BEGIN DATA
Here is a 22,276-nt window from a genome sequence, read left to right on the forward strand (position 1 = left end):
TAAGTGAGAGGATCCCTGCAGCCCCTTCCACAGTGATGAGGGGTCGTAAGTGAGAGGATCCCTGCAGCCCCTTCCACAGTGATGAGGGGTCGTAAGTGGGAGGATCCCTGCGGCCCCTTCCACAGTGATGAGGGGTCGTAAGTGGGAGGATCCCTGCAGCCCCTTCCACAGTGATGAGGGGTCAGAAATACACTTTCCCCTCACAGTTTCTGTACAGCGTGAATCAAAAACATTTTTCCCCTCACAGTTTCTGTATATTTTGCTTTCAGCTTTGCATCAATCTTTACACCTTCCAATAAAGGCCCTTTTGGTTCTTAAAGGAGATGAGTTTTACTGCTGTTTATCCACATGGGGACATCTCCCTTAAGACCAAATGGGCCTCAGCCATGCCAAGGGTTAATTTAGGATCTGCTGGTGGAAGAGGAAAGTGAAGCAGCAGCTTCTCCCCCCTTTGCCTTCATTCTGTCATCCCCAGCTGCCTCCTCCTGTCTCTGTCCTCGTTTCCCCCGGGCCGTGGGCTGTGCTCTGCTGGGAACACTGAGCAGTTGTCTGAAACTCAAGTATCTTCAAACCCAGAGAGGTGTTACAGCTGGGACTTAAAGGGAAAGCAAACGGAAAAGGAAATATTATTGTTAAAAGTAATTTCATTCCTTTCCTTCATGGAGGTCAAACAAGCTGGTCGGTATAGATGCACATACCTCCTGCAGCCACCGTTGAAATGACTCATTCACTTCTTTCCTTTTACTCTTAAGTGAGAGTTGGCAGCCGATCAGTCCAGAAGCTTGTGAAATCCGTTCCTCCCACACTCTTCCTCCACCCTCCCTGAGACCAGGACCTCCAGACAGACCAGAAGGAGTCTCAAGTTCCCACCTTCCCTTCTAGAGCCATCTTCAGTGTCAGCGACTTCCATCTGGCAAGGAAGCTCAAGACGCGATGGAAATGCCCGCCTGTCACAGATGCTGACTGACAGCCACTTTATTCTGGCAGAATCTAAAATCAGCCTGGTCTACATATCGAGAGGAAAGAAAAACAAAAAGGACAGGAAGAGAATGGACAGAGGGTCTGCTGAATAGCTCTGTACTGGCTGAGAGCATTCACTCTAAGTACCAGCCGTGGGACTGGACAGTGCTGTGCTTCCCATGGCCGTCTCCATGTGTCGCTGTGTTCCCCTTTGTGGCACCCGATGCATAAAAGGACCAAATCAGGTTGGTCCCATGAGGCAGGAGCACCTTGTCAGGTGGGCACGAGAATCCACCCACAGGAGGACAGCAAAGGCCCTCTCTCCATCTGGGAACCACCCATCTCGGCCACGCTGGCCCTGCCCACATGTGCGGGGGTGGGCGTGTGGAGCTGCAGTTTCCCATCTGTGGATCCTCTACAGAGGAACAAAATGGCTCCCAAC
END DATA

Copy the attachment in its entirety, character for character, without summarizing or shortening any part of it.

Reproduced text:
Here is a 22,276-nt window from a genome sequence, read left to right on the forward strand (position 1 = left end):
TAAGTGAGAGGATCCCTGCAGCCCCTTCCACAGTGATGAGGGGTCGTAAGTGAGAGGATCCCTGCAGCCCCTTCCACAGTGATGAGGGGTCGTAAGTGGGAGGATCCCTGCGGCCCCTTCCACAGTGATGAGGGGTCGTAAGTGGGAGGATCCCTGCAGCCCCTTCCACAGTGATGAGGGGTCAGAAATACACTTTCCCCTCACAGTTTCTGTACAGCGTGAATCAAAAACATTTTTCCCCTCACAGTTTCTGTATATTTTGCTTTCAGCTTTGCATCAATCTTTACACCTTCCAATAAAGGCCCTTTTGGTTCTTAAAGGAGATGAGTTTTACTGCTGTTTATCCACATGGGGACATCTCCCTTAAGACCAAATGGGCCTCAGCCATGCCAAGGGTTAATTTAGGATCTGCTGGTGGAAGAGGAAAGTGAAGCAGCAGCTTCTCCCCCCTTTGCCTTCATTCTGTCATCCCCAGCTGCCTCCTCCTGTCTCTGTCCTCGTTTCCCCCGGGCCGTGGGCTGTGCTCTGCTGGGAACACTGAGCAGTTGTCTGAAACTCAAGTATCTTCAAACCCAGAGAGGTGTTACAGCTGGGACTTAAAGGGAAAGCAAACGGAAAAGGAAATATTATTGTTAAAAGTAATTTCATTCCTTTCCTTCATGGAGGTCAAACAAGCTGGTCGGTATAGATGCACATACCTCCTGCAGCCACCGTTGAAATGACTCATTCACTTCTTTCCTTTTACTCTTAAGTGAGAGTTGGCAGCCGATCAGTCCAGAAGCTTGTGAAATCCGTTCCTCCCACACTCTTCCTCCACCCTCCCTGAGACCAGGACCTCCAGACAGACCAGAAGGAGTCTCAAGTTCCCACCTTCCCTTCTAGAGCCATCTTCAGTGTCAGCGACTTCCATCTGGCAAGGAAGCTCAAGACGCGATGGAAATGCCCGCCTGTCACAGATGCTGACTGACAGCCACTTTATTCTGGCAGAATCTAAAATCAGCCTGGTCTACATATCGAGAGGAAAGAAAAACAAAAAGGACAGGAAGAGAATGGACAGAGGGTCTGCTGAATAGCTCTGTACTGGCTGAGAGCATTCACTCTAAGTACCAGCCGTGGGACTGGACAGTGCTGTGCTTCCCATGGCCGTCTCCATGTGTCGCTGTGTTCCCCTTTGTGGCACCCGATGCATAAAAGGACCAAATCAGGTTGGTCCCATGAGGCAGGAGCACCTTGTCAGGTGGGCACGAGAATCCACCCACAGGAGGACAGCAAAGGCCCTCTCTCCATCTGGGAACCACCCATCTCGGCCACGCTGGCCCTGCCCACATGTGCGGGGGTGGGCGTGTGGAGCTGCAGTTTCCCATCTGTGGATCCTCTACAGAGGAACAAAATGGCTCCCAAC